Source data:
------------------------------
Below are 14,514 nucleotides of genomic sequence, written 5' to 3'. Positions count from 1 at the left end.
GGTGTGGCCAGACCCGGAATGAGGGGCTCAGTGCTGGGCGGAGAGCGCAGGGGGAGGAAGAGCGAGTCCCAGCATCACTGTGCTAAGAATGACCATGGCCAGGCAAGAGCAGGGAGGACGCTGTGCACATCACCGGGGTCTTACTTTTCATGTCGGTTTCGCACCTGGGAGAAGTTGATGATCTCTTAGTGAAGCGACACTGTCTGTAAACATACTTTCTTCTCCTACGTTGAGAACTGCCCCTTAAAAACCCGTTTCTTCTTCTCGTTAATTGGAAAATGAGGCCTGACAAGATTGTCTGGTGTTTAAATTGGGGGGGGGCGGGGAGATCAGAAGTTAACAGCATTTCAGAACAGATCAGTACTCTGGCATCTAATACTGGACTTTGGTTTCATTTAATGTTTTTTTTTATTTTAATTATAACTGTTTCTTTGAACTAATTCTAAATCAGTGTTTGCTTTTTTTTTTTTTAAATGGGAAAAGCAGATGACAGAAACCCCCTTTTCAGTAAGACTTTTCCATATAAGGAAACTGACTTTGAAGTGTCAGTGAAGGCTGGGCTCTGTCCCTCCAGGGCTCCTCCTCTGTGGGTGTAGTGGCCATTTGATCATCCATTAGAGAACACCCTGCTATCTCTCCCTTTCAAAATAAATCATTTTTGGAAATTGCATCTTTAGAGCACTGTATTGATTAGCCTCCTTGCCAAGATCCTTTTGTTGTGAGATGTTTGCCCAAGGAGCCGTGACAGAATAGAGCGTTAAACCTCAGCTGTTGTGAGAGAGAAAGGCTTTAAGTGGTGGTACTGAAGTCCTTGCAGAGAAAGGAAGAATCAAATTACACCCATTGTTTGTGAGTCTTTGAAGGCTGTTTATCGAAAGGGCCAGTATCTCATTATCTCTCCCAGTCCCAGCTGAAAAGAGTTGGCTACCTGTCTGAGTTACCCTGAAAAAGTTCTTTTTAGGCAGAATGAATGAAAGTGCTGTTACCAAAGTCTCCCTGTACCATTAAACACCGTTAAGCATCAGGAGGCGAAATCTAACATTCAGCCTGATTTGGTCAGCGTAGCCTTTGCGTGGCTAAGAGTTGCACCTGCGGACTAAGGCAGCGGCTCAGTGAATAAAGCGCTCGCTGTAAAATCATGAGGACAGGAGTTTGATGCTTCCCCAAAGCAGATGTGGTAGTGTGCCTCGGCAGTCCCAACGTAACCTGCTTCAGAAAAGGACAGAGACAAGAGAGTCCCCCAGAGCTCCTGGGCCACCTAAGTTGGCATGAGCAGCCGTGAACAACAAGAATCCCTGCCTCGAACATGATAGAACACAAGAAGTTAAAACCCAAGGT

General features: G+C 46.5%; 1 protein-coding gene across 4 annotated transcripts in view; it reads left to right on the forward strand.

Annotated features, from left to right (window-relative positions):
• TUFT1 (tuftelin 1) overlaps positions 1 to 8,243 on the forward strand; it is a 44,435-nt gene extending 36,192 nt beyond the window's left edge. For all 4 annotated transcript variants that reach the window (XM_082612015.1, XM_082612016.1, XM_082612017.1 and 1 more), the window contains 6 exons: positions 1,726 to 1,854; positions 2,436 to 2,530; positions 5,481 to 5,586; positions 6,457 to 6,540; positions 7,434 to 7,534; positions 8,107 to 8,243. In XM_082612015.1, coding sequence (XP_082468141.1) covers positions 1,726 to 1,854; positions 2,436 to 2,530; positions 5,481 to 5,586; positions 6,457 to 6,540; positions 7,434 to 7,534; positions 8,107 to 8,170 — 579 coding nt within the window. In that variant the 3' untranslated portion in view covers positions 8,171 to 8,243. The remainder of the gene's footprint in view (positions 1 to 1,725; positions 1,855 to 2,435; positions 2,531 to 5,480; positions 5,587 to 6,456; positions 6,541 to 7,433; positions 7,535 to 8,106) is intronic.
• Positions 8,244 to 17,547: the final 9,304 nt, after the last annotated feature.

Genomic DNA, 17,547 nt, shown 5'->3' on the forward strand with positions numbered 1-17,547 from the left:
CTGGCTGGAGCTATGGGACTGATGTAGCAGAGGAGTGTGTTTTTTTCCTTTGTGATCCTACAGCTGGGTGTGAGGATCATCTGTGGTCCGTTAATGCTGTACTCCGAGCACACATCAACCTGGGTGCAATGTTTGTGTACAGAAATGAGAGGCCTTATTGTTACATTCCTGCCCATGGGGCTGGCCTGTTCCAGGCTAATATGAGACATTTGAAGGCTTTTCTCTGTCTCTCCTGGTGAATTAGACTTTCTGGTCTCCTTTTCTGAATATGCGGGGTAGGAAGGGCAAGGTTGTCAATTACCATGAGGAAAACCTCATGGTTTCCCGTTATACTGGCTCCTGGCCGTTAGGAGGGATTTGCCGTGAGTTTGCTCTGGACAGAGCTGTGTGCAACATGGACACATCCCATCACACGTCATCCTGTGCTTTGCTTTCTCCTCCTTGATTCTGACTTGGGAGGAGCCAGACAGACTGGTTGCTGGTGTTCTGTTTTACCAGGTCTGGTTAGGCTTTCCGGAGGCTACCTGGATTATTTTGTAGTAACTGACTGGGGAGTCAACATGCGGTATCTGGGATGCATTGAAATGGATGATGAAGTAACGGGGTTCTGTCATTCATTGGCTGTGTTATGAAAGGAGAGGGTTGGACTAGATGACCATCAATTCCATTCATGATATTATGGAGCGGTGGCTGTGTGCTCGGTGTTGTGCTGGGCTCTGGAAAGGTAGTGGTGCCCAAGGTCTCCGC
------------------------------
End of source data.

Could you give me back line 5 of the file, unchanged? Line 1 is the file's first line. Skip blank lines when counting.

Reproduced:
• TUFT1 (tuftelin 1) overlaps positions 1 to 8,243 on the forward strand; it is a 44,435-nt gene extending 36,192 nt beyond the window's left edge. For all 4 annotated transcript variants that reach the window (XM_082612015.1, XM_082612016.1, XM_082612017.1 and 1 more), the window contains 6 exons: positions 1,726 to 1,854; positions 2,436 to 2,530; positions 5,481 to 5,586; positions 6,457 to 6,540; positions 7,434 to 7,534; positions 8,107 to 8,243. In XM_082612015.1, coding sequence (XP_082468141.1) covers positions 1,726 to 1,854; positions 2,436 to 2,530; positions 5,481 to 5,586; positions 6,457 to 6,540; positions 7,434 to 7,534; positions 8,107 to 8,170 — 579 coding nt within the window. In that variant the 3' untranslated portion in view covers positions 8,171 to 8,243. The remainder of the gene's footprint in view (positions 1 to 1,725; positions 1,855 to 2,435; positions 2,531 to 5,480; positions 5,587 to 6,456; positions 6,541 to 7,433; positions 7,535 to 8,106) is intronic.